The story appears on

Page A4

May 22, 2013

GET this page in PDF

Free for subscribers

View shopping cart

Related News

Home » Metro

Tossed garbage hits Metro Line 3

THE city's Metro operator, along with local police, are looking for a person who chucked garbage on a subway line that led to the disruption of services on Metro Line 3 on Monday night.

A large bag of garbage was found beneath a train's pantograph. Metro authorities suspect that it came from one of the high-rises near the elevated route near Zhongshan Park Station.

The garbage struck the pantograph that led to a short-circuit of the power system about 10pm. It caused panic among passengers who heard a "huge sound" and saw sparks.

Passengers claimed that "it sounded like an explosion."

The Metro operator, Shanghai Shentong Metro Group, asked the passengers to leave the carriage and pulled the train out of service.

No one was injured in the incident, Shentong said, but services were affected for nearly 30 minutes.

The Zhongshan Park Station is in downtown Changning District, close to several residential buildings and shopping venues.

It is still unclear who threw the garbage.

According to two pictures released by the operator, the garbage mainly consisted of daily wastes like food and tissues.

It is not the first time that Metro officials have detected such garbage pile on its line. Bags or kites twisted on the grid wires of the elevated line have disrupted services before.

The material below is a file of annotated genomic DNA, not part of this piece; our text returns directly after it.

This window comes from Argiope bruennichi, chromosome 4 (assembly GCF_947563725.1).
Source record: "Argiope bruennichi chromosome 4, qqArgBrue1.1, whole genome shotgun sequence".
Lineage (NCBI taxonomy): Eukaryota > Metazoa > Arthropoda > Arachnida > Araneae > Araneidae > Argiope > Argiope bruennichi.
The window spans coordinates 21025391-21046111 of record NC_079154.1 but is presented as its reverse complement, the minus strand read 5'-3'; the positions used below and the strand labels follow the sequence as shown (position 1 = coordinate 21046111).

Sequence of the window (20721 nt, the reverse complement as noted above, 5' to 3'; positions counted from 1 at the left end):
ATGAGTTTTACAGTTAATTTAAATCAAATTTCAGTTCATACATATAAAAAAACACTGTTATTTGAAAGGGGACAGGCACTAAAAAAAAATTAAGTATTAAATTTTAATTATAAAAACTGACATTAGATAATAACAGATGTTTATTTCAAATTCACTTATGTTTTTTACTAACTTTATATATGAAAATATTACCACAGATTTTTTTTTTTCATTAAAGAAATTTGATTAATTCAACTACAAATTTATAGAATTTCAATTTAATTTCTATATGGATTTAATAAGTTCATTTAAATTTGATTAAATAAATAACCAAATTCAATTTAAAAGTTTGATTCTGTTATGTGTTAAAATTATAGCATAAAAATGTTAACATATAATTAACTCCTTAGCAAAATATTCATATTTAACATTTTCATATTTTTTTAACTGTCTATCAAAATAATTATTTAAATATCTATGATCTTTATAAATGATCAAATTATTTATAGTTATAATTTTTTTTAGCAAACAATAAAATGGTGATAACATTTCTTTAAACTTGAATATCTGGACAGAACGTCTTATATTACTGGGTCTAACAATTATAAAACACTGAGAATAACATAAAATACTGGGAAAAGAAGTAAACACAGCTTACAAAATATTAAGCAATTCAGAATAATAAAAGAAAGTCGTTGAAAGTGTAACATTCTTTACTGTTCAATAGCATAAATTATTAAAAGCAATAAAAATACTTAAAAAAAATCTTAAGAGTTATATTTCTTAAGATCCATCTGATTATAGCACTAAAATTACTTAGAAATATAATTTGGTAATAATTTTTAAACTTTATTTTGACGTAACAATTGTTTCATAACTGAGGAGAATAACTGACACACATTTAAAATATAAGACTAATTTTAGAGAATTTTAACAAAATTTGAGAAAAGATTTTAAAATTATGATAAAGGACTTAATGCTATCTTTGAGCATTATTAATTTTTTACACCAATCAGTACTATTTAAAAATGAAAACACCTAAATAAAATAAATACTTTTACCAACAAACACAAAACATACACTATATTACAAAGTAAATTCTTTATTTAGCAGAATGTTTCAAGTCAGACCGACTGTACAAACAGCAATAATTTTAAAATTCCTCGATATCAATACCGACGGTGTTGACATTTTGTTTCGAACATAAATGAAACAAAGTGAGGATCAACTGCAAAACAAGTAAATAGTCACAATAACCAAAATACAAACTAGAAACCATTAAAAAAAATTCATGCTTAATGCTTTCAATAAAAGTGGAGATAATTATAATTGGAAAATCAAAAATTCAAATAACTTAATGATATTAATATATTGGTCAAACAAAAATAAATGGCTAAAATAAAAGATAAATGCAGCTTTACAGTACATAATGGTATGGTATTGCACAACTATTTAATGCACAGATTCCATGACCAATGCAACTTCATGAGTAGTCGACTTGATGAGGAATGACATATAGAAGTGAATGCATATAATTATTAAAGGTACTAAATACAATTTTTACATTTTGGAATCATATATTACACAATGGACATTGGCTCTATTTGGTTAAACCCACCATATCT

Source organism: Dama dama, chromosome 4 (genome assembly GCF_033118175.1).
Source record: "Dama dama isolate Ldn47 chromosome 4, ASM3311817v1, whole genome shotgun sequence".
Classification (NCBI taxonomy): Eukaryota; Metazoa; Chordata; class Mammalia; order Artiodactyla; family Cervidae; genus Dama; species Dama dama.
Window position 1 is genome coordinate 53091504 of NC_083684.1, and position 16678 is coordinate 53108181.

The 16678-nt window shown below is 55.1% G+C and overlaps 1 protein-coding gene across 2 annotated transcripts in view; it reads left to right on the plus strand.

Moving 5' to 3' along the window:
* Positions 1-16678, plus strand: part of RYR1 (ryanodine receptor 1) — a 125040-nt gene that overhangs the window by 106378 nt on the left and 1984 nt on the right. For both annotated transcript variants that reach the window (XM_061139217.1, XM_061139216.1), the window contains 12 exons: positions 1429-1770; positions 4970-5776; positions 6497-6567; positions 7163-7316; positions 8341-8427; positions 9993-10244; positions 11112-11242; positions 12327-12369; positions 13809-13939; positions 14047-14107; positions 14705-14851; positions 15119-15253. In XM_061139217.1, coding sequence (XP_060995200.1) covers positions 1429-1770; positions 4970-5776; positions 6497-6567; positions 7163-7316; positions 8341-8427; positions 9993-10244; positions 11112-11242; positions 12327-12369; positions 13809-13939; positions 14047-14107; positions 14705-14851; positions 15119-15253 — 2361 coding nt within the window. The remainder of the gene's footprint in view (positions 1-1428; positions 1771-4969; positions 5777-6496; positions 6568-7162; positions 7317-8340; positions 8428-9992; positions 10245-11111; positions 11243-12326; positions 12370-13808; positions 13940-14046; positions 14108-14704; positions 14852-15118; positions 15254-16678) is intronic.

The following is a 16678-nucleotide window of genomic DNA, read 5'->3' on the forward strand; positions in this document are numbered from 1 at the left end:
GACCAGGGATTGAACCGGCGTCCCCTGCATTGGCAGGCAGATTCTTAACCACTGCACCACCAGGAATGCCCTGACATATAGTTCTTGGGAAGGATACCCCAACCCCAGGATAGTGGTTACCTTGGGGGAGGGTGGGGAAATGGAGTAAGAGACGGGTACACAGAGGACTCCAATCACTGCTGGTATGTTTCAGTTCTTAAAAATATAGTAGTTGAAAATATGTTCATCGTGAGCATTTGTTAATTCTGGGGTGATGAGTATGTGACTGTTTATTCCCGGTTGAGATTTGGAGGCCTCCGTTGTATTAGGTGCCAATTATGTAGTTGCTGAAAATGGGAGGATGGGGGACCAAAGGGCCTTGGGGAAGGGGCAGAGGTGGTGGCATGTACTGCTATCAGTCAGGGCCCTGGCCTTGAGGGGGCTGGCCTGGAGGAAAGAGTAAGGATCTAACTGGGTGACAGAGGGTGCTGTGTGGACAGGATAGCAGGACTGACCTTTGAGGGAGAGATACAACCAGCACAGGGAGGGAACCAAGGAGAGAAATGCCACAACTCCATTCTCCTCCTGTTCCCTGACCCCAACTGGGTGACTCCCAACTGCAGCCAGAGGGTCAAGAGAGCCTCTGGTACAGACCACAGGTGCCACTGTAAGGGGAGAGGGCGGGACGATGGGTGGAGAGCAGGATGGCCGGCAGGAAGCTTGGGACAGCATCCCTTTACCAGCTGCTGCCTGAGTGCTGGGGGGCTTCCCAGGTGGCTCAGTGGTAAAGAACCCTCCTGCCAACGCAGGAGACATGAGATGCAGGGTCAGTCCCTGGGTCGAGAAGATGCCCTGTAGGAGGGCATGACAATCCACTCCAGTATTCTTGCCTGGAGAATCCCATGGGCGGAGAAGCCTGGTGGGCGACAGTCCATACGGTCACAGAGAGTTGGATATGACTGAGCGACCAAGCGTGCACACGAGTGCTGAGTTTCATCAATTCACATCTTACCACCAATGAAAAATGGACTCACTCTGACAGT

No one was arrested in any of the previous incidents as well.

The problem, common among some high-rise residential communities, is becoming bigger.

"It has been a headache for a long time," said Tu Haiming, who is a member of Shanghai's top advisory body.

"It is a pain that is hanging high above the city's sky."

The junk stuff tossed out of the apartment windows has been labeled as "killer litter."

Without any evidences or proof, residents simply deny they did it.

Tu also said the punishments were relatively light - about 200 yuan (US$32.57) or detention of five to 10 days, which was hardly a deterrent to stop violators.

The penalties in Hong Kong are much severe, Tu said. Violators in Hong Kong face long-term detention of six months and fines as high as 10,000 yuan, he said.

Shanghai's urban management authorities have started to remove illegal houses and construction projects along the elevated Metro lines and high-speed railway lines.


Copyright © 1999- Shanghai Daily. All rights reserved.Preferably viewed with Internet Explorer 8 or newer browsers.

沪公网安备 31010602000204号

Email this to your friend